An essay titled “Why We Are Burning Out in the Arts” circulated through my feed this week, and the timing couldn’t be more apropos. It seems a lot of art professionals are burning out after a very busy two month starting the autumn exhibition season.
The article itself, written by Madeleine Dore for the Australian publication Performing ArtsHub, is an interesting read. She speculates that a special mixture of FOMO, financial precarity, and overwork due to a post-Fordist work/life play blurring is responsible for the lightspeed burnount many artists and professionals are experiencing. I’m not terribly sure I learned anything from reading the article, but I’m glad Dore is getting the conversation started. (Or keeping it alive!)
Dore’s essay is in partial below, available in full here.
Even by arts industry standards, poet, playwright, fantasy novelist, columnist, librettist and performance critic Alison Croggon has a lot to juggle.
She admits she has ‘flirted with burnout’ for years.
‘Burnout is an occupational hazard in the arts,’ said Croggon. ‘There’s no doubt that artists face particular issues, which are largely to do with the fact that so many work outside institutions, often alone, and have no structures to assist them or any kind of financial stability.’
Burnout is a challenge for anyone who works hard in a competitive and unrelenting profession. But there are particular issues for those in the arts industries.
‘I’d say a major pressure in the arts comes from living a life of constant financial insecurity. Artists work very hard, usually in multiple ways on several different projects, but this labour seldom gives you a regular income, so you’re coping with stresses that don’t have to do with your work, but are a result of it.
As Croggon progresses in her career, such stress has become harder to handle. ‘A life in the arts is rewarding in so many ways, but you have to be very lucky just to make a living wage. When I see stuff about superannuation, I just laugh. What superannuation?’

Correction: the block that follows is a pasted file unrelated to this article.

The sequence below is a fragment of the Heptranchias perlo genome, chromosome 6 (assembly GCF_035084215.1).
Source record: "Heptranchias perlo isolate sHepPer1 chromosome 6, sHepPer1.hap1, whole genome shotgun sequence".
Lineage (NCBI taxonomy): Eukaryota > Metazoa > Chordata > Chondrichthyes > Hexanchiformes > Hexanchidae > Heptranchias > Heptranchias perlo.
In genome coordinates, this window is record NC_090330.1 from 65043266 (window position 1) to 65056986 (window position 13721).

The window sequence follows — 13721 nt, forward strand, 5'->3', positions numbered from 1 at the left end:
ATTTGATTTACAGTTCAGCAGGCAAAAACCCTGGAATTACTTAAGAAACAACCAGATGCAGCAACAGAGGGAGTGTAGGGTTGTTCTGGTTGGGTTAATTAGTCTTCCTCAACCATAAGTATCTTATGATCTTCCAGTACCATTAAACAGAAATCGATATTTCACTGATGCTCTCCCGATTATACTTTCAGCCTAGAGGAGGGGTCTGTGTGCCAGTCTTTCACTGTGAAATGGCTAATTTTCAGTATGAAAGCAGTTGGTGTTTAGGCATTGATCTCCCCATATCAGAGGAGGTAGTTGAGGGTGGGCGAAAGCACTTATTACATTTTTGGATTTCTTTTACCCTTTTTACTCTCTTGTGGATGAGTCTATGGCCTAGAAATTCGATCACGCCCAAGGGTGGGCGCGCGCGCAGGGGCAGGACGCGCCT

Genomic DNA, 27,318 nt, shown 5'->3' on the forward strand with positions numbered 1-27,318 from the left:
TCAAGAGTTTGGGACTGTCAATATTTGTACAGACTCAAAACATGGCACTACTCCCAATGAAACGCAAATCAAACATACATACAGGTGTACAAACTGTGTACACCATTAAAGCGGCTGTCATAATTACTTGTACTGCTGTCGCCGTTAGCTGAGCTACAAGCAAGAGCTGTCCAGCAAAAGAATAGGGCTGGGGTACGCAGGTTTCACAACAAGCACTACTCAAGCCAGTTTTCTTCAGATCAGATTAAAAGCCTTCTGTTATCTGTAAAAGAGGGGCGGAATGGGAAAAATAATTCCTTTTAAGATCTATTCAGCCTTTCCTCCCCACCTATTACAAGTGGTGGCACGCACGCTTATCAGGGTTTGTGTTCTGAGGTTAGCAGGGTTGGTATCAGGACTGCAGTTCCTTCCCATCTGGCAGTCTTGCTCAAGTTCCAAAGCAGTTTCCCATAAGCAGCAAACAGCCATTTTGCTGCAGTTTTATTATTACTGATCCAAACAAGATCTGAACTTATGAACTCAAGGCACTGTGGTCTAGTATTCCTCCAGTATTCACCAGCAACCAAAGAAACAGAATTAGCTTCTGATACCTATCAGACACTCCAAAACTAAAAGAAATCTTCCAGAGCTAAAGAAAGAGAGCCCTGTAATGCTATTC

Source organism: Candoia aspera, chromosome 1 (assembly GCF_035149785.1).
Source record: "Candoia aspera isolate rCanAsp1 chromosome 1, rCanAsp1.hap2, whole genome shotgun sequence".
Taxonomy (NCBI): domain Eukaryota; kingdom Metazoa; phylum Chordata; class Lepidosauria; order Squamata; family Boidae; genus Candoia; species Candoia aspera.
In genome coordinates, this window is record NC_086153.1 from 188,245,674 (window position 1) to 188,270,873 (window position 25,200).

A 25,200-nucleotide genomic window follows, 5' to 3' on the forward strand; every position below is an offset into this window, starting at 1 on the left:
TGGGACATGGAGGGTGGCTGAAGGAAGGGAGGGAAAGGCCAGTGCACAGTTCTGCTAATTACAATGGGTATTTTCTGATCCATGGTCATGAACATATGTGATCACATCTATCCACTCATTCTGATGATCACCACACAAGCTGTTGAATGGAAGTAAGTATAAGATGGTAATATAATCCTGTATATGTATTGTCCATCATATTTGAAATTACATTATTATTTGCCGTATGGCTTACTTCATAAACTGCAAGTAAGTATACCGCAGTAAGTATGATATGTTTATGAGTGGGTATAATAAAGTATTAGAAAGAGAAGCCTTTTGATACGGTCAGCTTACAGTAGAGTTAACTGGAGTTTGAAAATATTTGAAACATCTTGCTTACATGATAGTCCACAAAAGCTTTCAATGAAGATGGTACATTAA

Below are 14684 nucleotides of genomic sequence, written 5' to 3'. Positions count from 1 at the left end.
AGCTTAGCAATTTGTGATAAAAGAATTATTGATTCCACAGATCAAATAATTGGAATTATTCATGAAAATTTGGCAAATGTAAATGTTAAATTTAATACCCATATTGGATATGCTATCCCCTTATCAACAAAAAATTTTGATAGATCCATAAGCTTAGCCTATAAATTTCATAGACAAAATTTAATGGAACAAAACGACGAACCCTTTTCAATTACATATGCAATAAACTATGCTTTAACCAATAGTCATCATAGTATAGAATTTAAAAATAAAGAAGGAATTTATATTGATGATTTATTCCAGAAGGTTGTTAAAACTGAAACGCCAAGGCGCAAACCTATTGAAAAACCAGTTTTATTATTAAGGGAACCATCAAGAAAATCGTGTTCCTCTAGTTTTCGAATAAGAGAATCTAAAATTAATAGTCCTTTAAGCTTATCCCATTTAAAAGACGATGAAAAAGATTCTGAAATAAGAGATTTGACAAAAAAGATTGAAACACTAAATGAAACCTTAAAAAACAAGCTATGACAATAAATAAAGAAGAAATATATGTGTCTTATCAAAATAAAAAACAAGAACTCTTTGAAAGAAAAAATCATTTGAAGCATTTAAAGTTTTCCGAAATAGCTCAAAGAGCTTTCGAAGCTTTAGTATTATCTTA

With a career spanning finance, human rights, academia and the arts, Head of the Academy at UWS James Arvanitakis is in a position to observe that people in the arts are particularly prone to burnout.
Working in a field which can not only a passion but also provide a sense of identity for many, means there are tendencies for arts workers to never switch off, and accept any work including low paid and sometimes unpaid opportunities.
‘Combined, this means working for a lot of hours for not much pay… people tend to live quite precariously in the arts and can burn out,’ said Arvanitakis.
Josephine Ridge, Artistic Director, Melbourne Festival said the under-resourcing of arts organisations may also contribute to the problem. ‘People somehow expect that they work long hours and accept it as normal that we are often working during what other people call weekends,’ she said.
‘I think the level of resourcing in most arts companies would not be acceptable in the corporate sector.’
The pressure to do more, more, more
In an industry where we are constantly reminded of how difficult it is to break into, when opportunities do arise it can feel as if there is a pressure to say yes, or you will get left behind.
But for Arvanitakis, taking on more than he could manage wasn’t doing anyone any favours. ‘I was producing substandard work that I didn’t think was up to scratch. I thought I’d rather do less stuff and do it better, than continue to just do more and more with the fear that I’d be left behind.’
‘It’s really important that we confront the fear of missing out and recognise that it is okay to say no to things, those opportunities will come back again. I think we do need to accept the fact that we can’t do everything,’ said Arvanitakis.
When being ‘busy’ is mistaken as a badge of honour, there can be a stigma in admitting you are suffering from burnout that only exacerbates its symptoms.